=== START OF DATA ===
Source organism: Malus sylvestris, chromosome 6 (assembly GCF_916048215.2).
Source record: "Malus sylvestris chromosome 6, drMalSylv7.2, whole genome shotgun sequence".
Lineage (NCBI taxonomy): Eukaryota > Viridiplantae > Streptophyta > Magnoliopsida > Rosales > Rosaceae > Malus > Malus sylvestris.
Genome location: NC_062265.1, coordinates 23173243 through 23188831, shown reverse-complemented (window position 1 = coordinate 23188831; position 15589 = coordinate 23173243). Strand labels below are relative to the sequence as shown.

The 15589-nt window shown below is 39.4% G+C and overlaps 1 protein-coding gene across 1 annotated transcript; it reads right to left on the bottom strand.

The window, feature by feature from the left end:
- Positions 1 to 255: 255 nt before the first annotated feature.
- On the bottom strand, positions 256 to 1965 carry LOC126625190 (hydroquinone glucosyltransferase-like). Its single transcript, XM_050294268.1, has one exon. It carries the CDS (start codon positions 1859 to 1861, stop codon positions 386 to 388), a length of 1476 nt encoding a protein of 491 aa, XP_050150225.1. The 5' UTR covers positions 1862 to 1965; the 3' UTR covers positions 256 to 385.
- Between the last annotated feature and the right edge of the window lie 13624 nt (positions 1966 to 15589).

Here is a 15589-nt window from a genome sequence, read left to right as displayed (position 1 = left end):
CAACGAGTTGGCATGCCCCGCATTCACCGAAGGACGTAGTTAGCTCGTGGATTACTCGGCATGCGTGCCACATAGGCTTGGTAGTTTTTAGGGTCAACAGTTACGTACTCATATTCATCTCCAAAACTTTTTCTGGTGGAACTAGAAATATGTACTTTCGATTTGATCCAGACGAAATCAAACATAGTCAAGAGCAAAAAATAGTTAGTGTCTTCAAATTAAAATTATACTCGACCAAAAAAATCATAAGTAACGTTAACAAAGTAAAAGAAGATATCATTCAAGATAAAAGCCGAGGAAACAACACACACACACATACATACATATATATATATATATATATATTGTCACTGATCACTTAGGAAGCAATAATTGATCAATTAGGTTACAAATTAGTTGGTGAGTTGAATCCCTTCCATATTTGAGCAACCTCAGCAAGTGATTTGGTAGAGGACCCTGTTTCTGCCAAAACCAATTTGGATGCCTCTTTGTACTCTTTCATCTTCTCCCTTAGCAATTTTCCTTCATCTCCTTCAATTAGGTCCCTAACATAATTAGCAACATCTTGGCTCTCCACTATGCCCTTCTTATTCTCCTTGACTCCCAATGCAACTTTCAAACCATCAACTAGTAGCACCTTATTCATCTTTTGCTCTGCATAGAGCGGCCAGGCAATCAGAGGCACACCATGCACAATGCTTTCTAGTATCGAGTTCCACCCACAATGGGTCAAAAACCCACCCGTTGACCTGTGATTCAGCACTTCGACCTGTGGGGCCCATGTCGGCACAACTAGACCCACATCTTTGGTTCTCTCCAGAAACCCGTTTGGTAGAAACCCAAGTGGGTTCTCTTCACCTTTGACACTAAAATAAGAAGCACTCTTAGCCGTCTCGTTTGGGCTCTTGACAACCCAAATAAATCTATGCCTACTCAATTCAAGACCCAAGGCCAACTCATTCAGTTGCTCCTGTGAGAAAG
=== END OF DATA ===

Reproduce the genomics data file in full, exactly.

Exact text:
Source organism: Malus sylvestris, chromosome 6 (assembly GCF_916048215.2).
Source record: "Malus sylvestris chromosome 6, drMalSylv7.2, whole genome shotgun sequence".
Lineage (NCBI taxonomy): Eukaryota > Viridiplantae > Streptophyta > Magnoliopsida > Rosales > Rosaceae > Malus > Malus sylvestris.
Genome location: NC_062265.1, coordinates 23173243 through 23188831, shown reverse-complemented (window position 1 = coordinate 23188831; position 15589 = coordinate 23173243). Strand labels below are relative to the sequence as shown.

The 15589-nt window shown below is 39.4% G+C and overlaps 1 protein-coding gene across 1 annotated transcript; it reads right to left on the bottom strand.

The window, feature by feature from the left end:
- Positions 1 to 255: 255 nt before the first annotated feature.
- On the bottom strand, positions 256 to 1965 carry LOC126625190 (hydroquinone glucosyltransferase-like). Its single transcript, XM_050294268.1, has one exon. It carries the CDS (start codon positions 1859 to 1861, stop codon positions 386 to 388), a length of 1476 nt encoding a protein of 491 aa, XP_050150225.1. The 5' UTR covers positions 1862 to 1965; the 3' UTR covers positions 256 to 385.
- Between the last annotated feature and the right edge of the window lie 13624 nt (positions 1966 to 15589).

Here is a 15589-nt window from a genome sequence, read left to right as displayed (position 1 = left end):
CAACGAGTTGGCATGCCCCGCATTCACCGAAGGACGTAGTTAGCTCGTGGATTACTCGGCATGCGTGCCACATAGGCTTGGTAGTTTTTAGGGTCAACAGTTACGTACTCATATTCATCTCCAAAACTTTTTCTGGTGGAACTAGAAATATGTACTTTCGATTTGATCCAGACGAAATCAAACATAGTCAAGAGCAAAAAATAGTTAGTGTCTTCAAATTAAAATTATACTCGACCAAAAAAATCATAAGTAACGTTAACAAAGTAAAAGAAGATATCATTCAAGATAAAAGCCGAGGAAACAACACACACACACATACATACATATATATATATATATATATATTGTCACTGATCACTTAGGAAGCAATAATTGATCAATTAGGTTACAAATTAGTTGGTGAGTTGAATCCCTTCCATATTTGAGCAACCTCAGCAAGTGATTTGGTAGAGGACCCTGTTTCTGCCAAAACCAATTTGGATGCCTCTTTGTACTCTTTCATCTTCTCCCTTAGCAATTTTCCTTCATCTCCTTCAATTAGGTCCCTAACATAATTAGCAACATCTTGGCTCTCCACTATGCCCTTCTTATTCTCCTTGACTCCCAATGCAACTTTCAAACCATCAACTAGTAGCACCTTATTCATCTTTTGCTCTGCATAGAGCGGCCAGGCAATCAGAGGCACACCATGCACAATGCTTTCTAGTATCGAGTTCCACCCACAATGGGTCAAAAACCCACCCGTTGACCTGTGATTCAGCACTTCGACCTGTGGGGCCCATGTCGGCACAACTAGACCCACATCTTTGGTTCTCTCCAGAAACCCGTTTGGTAGAAACCCAAGTGGGTTCTCTTCACCTTTGACACTAAAATAAGAAGCACTCTTAGCCGTCTCGTTTGGGCTCTTGACAACCCAAATAAATCTATGCCTACTCAATTCAAGACCCAAGGCCAACTCATTCAGTTGCTCCTGTGAGAAAG